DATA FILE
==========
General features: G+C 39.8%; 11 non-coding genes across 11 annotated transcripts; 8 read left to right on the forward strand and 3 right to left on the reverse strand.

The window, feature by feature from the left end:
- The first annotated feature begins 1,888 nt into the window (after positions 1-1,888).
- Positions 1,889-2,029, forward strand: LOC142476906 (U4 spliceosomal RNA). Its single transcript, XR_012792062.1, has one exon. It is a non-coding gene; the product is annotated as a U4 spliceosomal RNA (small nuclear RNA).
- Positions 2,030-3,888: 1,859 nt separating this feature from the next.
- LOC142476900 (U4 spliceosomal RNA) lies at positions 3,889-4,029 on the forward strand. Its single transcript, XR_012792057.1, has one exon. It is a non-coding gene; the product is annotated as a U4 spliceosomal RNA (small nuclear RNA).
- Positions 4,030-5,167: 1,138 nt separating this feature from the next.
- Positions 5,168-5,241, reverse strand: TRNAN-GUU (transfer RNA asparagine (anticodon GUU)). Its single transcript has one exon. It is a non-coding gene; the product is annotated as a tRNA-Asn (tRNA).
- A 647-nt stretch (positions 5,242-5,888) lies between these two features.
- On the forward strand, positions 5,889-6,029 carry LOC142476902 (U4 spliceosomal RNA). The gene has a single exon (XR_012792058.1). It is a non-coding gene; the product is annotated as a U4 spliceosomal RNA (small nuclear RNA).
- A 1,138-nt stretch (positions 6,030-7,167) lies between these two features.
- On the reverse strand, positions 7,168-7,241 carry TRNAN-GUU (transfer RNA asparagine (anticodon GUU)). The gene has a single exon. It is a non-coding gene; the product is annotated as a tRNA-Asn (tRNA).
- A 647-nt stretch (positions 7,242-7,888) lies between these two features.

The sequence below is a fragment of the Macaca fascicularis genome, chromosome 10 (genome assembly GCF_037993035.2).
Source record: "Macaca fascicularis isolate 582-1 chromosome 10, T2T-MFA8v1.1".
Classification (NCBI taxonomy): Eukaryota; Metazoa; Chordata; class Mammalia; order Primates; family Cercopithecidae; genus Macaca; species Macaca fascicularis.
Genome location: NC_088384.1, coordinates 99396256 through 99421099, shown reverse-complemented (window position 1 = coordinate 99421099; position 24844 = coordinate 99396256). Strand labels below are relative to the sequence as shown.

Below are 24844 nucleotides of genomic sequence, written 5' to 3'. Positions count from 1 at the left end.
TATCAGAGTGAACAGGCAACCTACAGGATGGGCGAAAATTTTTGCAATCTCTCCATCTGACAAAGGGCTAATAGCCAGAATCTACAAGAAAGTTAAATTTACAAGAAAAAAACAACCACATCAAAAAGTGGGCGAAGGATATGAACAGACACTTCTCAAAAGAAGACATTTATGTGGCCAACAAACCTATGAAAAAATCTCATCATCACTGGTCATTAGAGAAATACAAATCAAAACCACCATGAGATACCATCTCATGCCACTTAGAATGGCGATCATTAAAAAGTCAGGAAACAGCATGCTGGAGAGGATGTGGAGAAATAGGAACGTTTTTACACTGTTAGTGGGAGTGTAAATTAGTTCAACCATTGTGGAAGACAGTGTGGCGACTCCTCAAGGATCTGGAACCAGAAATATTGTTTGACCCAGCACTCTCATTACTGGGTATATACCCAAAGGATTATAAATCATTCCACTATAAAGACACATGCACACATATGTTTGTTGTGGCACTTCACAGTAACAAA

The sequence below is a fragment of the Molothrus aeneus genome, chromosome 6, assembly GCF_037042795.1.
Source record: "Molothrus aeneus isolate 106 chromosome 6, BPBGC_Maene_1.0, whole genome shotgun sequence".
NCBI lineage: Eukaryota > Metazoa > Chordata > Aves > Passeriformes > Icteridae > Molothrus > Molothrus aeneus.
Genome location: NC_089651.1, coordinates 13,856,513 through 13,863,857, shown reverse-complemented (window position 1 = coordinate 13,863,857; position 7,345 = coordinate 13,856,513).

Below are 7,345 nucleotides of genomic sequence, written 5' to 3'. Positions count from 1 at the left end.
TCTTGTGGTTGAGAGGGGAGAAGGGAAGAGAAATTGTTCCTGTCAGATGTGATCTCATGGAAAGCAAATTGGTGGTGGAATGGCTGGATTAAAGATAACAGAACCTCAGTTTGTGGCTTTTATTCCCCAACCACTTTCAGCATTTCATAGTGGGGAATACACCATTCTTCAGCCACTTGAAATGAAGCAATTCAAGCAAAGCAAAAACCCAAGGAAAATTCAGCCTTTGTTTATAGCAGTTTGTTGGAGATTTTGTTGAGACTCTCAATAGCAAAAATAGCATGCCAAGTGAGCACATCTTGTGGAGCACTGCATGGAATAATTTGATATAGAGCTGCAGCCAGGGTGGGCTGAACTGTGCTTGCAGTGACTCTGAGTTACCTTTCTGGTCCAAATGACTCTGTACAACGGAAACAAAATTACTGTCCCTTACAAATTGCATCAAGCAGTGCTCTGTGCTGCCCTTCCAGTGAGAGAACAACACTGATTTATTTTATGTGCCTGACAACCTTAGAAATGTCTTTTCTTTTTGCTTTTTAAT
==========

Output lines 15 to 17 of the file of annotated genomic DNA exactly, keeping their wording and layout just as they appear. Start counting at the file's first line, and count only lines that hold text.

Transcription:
Source record: "Macaca fascicularis isolate 582-1 chromosome 10, T2T-MFA8v1.1".
Classification (NCBI taxonomy): Eukaryota; Metazoa; Chordata; class Mammalia; order Primates; family Cercopithecidae; genus Macaca; species Macaca fascicularis.
Genome location: NC_088384.1, coordinates 99396256 through 99421099, shown reverse-complemented (window position 1 = coordinate 99421099; position 24844 = coordinate 99396256). Strand labels below are relative to the sequence as shown.